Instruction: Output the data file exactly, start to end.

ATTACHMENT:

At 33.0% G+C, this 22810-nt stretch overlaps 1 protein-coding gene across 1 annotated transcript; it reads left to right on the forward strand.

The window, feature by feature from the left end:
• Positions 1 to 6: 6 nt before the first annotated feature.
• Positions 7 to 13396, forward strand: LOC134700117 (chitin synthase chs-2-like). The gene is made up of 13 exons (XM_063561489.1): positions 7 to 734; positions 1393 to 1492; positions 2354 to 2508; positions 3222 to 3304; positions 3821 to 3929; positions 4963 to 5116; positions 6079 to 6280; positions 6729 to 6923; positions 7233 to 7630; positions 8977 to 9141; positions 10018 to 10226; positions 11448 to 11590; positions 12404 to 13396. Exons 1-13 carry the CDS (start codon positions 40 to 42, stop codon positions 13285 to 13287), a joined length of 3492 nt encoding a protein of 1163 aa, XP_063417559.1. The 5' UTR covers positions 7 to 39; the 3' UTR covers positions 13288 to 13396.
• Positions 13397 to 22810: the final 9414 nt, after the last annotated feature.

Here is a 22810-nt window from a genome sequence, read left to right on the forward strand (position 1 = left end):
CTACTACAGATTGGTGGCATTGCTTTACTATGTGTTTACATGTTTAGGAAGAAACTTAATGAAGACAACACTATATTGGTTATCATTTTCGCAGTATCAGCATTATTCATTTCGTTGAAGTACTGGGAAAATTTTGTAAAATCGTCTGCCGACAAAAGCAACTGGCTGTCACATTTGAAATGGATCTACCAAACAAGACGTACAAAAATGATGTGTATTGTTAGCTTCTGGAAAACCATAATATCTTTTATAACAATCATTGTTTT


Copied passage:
At 33.0% G+C, this 22810-nt stretch overlaps 1 protein-coding gene across 1 annotated transcript; it reads left to right on the forward strand.

The window, feature by feature from the left end:
• Positions 1 to 6: 6 nt before the first annotated feature.
• Positions 7 to 13396, forward strand: LOC134700117 (chitin synthase chs-2-like). The gene is made up of 13 exons (XM_063561489.1): positions 7 to 734; positions 1393 to 1492; positions 2354 to 2508; positions 3222 to 3304; positions 3821 to 3929; positions 4963 to 5116; positions 6079 to 6280; positions 6729 to 6923; positions 7233 to 7630; positions 8977 to 9141; positions 10018 to 10226; positions 11448 to 11590; positions 12404 to 13396. Exons 1-13 carry the CDS (start codon positions 40 to 42, stop codon positions 13285 to 13287), a joined length of 3492 nt encoding a protein of 1163 aa, XP_063417559.1. The 5' UTR covers positions 7 to 39; the 3' UTR covers positions 13288 to 13396.
• Positions 13397 to 22810: the final 9414 nt, after the last annotated feature.

Here is a 22810-nt window from a genome sequence, read left to right on the forward strand (position 1 = left end):
CTACTACAGATTGGTGGCATTGCTTTACTATGTGTTTACATGTTTAGGAAGAAACTTAATGAAGACAACACTATATTGGTTATCATTTTCGCAGTATCAGCATTATTCATTTCGTTGAAGTACTGGGAAAATTTTGTAAAATCGTCTGCCGACAAAAGCAACTGGCTGTCACATTTGAAATGGATCTACCAAACAAGACGTACAAAAATGATGTGTATTGTTAGCTTCTGGAAAACCATAATATCTTTTATAACAATCATTGTTTT